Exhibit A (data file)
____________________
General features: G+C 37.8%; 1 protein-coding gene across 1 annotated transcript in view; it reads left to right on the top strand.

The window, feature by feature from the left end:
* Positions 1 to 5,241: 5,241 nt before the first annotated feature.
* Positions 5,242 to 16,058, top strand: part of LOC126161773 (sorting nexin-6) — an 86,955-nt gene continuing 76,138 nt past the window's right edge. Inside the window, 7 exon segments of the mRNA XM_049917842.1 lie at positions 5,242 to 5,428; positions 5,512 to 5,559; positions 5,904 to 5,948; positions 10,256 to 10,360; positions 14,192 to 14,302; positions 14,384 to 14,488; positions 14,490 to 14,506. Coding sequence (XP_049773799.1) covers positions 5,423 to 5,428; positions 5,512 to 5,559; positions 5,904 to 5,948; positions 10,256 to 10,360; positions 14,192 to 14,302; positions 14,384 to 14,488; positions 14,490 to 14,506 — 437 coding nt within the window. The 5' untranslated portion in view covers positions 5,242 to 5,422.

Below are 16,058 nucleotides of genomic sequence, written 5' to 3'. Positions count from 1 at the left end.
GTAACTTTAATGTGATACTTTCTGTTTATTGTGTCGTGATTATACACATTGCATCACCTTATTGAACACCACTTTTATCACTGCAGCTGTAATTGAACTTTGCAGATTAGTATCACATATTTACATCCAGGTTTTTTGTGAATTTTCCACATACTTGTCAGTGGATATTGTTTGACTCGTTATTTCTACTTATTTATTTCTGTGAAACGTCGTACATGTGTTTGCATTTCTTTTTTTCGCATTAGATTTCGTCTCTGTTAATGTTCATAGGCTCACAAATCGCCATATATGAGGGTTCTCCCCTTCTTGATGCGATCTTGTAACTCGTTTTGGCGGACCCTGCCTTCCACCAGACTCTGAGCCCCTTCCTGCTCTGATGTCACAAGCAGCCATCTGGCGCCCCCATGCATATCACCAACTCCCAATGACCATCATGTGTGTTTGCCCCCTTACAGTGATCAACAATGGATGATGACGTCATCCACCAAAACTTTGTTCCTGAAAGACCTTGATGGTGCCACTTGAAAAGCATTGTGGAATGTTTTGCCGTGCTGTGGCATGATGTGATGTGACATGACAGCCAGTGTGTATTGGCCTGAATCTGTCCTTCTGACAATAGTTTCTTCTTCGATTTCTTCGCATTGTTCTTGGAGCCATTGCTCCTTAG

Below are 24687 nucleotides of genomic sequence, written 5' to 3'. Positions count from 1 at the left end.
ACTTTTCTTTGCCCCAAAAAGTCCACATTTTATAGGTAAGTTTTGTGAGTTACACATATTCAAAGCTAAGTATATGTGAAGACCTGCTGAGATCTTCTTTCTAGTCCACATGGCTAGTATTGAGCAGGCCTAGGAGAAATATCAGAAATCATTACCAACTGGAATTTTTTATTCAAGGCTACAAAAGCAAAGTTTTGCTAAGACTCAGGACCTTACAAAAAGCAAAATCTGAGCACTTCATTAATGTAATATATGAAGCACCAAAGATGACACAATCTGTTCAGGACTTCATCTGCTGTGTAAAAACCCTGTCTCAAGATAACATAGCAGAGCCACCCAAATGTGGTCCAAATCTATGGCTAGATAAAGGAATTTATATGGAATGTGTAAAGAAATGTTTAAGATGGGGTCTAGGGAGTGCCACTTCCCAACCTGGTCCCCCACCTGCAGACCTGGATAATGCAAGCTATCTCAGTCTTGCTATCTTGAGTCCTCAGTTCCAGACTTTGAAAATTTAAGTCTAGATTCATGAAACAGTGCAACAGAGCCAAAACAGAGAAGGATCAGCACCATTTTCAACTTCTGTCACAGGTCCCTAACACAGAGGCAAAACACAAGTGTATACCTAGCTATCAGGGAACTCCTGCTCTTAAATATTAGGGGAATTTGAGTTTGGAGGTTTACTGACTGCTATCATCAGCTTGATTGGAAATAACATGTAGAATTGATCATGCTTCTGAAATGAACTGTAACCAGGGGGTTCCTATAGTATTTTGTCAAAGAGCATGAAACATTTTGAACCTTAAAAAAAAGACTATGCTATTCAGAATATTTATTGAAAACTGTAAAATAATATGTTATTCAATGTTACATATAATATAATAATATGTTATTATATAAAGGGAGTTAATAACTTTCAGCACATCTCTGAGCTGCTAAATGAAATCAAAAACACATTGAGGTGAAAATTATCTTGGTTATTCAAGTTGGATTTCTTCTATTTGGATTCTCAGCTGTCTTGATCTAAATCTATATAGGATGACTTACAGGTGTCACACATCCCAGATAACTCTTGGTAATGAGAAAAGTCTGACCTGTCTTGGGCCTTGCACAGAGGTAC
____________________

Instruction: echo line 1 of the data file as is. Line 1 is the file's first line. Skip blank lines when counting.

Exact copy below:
General features: G+C 37.8%; 1 protein-coding gene across 1 annotated transcript in view; it reads left to right on the top strand.